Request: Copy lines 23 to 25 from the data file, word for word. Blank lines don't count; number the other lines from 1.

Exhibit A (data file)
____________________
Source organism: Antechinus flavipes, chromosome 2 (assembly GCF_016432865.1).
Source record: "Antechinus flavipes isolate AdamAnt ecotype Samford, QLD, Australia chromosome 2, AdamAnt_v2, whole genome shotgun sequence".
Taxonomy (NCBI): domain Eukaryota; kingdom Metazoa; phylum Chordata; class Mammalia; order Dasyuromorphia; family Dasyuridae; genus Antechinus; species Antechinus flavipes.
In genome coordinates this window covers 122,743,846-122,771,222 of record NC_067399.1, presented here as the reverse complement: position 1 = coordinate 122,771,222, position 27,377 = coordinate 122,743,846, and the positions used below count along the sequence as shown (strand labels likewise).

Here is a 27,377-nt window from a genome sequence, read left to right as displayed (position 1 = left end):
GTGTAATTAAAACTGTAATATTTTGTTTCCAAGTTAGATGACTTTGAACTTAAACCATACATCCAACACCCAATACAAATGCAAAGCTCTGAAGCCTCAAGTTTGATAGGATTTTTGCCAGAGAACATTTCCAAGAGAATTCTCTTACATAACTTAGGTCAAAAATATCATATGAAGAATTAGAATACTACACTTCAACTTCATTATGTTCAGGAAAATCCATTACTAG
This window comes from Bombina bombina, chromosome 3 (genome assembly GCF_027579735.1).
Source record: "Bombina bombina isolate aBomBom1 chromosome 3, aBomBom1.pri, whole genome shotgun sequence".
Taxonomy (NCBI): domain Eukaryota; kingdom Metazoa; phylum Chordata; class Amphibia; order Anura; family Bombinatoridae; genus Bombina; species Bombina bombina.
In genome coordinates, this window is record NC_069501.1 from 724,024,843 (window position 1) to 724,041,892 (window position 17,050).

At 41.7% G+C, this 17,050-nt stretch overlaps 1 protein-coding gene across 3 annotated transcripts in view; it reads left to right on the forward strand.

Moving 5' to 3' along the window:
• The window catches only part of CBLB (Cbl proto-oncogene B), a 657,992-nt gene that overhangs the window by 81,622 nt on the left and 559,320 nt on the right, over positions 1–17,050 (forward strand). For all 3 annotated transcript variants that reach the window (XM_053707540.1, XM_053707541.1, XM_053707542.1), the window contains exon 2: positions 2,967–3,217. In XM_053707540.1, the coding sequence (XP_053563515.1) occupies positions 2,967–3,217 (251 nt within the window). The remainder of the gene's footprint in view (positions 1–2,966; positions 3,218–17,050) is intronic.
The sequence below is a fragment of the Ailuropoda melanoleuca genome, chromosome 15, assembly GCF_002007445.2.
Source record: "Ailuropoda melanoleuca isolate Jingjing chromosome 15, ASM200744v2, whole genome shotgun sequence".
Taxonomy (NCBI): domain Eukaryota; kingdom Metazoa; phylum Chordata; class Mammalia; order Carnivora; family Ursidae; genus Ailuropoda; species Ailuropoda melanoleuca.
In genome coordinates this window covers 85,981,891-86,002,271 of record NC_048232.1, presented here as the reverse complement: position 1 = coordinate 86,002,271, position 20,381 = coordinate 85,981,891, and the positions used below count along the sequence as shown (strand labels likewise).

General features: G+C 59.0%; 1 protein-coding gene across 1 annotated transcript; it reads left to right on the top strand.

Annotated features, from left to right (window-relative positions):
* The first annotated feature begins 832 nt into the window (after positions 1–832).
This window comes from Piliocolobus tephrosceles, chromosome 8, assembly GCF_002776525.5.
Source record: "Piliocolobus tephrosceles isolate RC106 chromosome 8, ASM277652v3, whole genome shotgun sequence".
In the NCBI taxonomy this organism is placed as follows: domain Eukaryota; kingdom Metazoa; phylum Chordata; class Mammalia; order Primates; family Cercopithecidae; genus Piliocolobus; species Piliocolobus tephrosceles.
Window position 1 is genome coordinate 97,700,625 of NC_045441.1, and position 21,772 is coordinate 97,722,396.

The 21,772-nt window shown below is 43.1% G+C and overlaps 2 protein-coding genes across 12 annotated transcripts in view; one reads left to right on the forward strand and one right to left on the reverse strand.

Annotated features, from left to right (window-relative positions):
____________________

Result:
In the NCBI taxonomy this organism is placed as follows: domain Eukaryota; kingdom Metazoa; phylum Chordata; class Mammalia; order Primates; family Cercopithecidae; genus Piliocolobus; species Piliocolobus tephrosceles.
Window position 1 is genome coordinate 97,700,625 of NC_045441.1, and position 21,772 is coordinate 97,722,396.

The 21,772-nt window shown below is 43.1% G+C and overlaps 2 protein-coding genes across 12 annotated transcripts in view; one reads left to right on the forward strand and one right to left on the reverse strand.